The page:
STEPS TO TAKE
WHEN A TOWER IS PROPOSED FOR
WHAT TO DO AND THE ORDER TO DO IT IN
by: Sharon and Denis Noble
1. Consultation Policy ? Industry Canada has stipulated that companies wishing to erect a transmission tower and transmitter(s) must first seek the approval of the land use authority and follow the suggestions of its Consultation Policy. If the land use authority does not have a policy, then Industry Canada?s default policy takes effect. Without your own Consultation Policy in place, you will wake up one morning and find a transmission tower next door. With a Consultation Policy in place, you could wake up one morning and still find a transmission tower next door...but at least you?ll know of it before it happens and have done all you can to keep it away from schools and playgrounds. There?s no power of refusal in a Consultation Policy (Not In My Back Yard, not in building approval, not in zoning). But at least it will give you time to organize community support and, hopefully, to mitigate the more egregious siting plans of telecommunication companies.
2. Consultation Bylaw ? This may be seen as overkill because Industry Canada has agreed that wireless companies are to engage with land use authorities in the siting of transmission towers, et al, but Industry Canada?s stipulations are only guidelines and often ignored by the wireless companies as well as Industry Canada itself. This bylaw would demand, with penalties in the offing if it is not, that the consultation process be followed.
3. Health Bylaw - In Canada, health is under Provincial authority, not Federal, which is why Health Canada?s Safety Code 6 is a guideline, not a law. In British Columbia we have a Community Charter in which the Province has given municipalities, among other things, responsibility for the health and well being of its citizens. If they accept that responsibility, they will indicate so by enacting a general health bylaw. I am sure the same rule exists in all the other provinces. It is the basic foundation upon which all your efforts will build. Colwood (suburb of Victoria) enacted its land use health bylaw in 1989.
4. Regulatory EMR Health Bylaw ? With your general health bylaw in place, your municipality can now enact a regulatory EMR health bylaw. A regulatory bylaw is not constrained by a grandfathering element (as is the land use health bylaw above). A regulatory health bylaw in British Columbia comes under a concurrent authority. To enact such a bylaw in British Columbia, a municipality must first present the proposed bylaw to the Minister of Health for comments. The municipality may then revise the proposed bylaw or leave it as is. Once the bylaw is enacted, a copy is deposited with the Minister. The EMR health bylaw should establish a maximum power density level of point one microwatts per square centimetre to the exterior of the nearest residence. This is the level recommended in the BioInitiative Report of 2007.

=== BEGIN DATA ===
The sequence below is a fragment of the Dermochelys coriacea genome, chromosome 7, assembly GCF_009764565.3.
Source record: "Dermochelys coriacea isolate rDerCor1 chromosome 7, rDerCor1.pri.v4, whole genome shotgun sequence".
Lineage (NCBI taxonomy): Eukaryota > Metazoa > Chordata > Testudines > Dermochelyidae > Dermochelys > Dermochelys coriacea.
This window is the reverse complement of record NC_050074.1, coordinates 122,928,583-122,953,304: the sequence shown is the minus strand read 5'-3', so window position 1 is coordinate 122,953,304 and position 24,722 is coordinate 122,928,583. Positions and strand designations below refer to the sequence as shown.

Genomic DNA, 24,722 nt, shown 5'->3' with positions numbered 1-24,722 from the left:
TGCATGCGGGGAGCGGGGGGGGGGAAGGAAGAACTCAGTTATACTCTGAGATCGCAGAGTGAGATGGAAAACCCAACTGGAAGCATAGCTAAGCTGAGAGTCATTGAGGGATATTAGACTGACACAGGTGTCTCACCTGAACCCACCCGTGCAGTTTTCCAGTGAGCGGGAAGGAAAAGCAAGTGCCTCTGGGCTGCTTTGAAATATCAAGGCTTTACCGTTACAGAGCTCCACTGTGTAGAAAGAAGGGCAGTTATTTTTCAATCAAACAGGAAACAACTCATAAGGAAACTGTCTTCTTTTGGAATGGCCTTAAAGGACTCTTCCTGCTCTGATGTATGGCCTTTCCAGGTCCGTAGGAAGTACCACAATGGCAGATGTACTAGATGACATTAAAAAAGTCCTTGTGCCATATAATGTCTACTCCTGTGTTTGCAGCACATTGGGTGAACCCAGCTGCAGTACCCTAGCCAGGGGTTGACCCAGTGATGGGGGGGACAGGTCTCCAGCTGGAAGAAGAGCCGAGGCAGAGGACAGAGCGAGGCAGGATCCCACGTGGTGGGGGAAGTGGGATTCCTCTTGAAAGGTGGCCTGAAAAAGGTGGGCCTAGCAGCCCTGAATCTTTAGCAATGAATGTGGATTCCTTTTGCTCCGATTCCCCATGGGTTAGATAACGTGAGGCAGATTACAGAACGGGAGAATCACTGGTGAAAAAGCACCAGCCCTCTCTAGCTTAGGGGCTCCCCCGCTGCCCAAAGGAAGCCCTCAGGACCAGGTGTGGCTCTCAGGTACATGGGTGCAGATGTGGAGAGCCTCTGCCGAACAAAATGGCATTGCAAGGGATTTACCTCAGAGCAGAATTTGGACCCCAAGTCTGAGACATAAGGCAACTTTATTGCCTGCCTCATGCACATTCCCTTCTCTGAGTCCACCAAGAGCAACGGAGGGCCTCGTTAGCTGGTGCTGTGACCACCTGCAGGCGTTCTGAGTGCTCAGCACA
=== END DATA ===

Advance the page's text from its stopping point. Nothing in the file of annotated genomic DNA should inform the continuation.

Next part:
5. Regulatory EMR Nuisance Bylaw ? Here in Colwood we have an unusual situation in that we have three powerful FM transmitters smack in the centre of our neighbourhood, thirty metres from the nearest home. At this point we are attempting to enact a regulatory nuisance bylaw, but not to force the removal of the offending towers (because that might conflict with the inter-jurisdictional immunity rule in that we would be indirectly impairing a federally sanctioned enterprise). What we wish to do is force the owners of the property, under threat of severe penalty, to demand that their tenants lower the power to the point that the transmitters are no longer a nuisance (e,g garage doors opening, phones playing music, electrical appliances not working). If you have a nuisance or noise problem caused by wireless broadcasters in your community, you might take this same route.
6. Municipality-initiated Siting Plan ? the reason that a municipality acts to control the siting of transmitters must be to protect the health and well-being of its residents. That is the intent of the initiatives listed above. It is not to protect property values or to respond to aesthetic complaints. While these are indeed legitimate concerns, there is little or no legislative basis to support such actions against a federally approved enterprise.
What the Municipality can do (and this may be the most provocative move in its repertoire) is present the wireless companies with its own siting plan. With the BioInitiative Report?s recommended level of power density in mind, and with qualified engineers to carry it out, the Municipality would establish a tight grid throughout its jurisdiction that would meet the maximum level of approved power density and the needs of the wireless industry to service its clients. The transmitters would be connected by EMR-free fibre optic cable.
The municipal siting plan would save the wireless companies the expense of laying the cable, make it unnecessary for them to negotiate with private landowners for a space for their towers, and it would allow the placement of their transmitters on public land. As for the Municipality, not only would it fulfill its Charter obligations to promote the health and well being of its residents, it would provide significant on-going income through the leasing of land and equipment to the wireless companies.
A municipal/wireless, wireless/wireless, et al, arrangement could be made with all of the particulars mentioned above taken into consideration. EMR siting bylaw.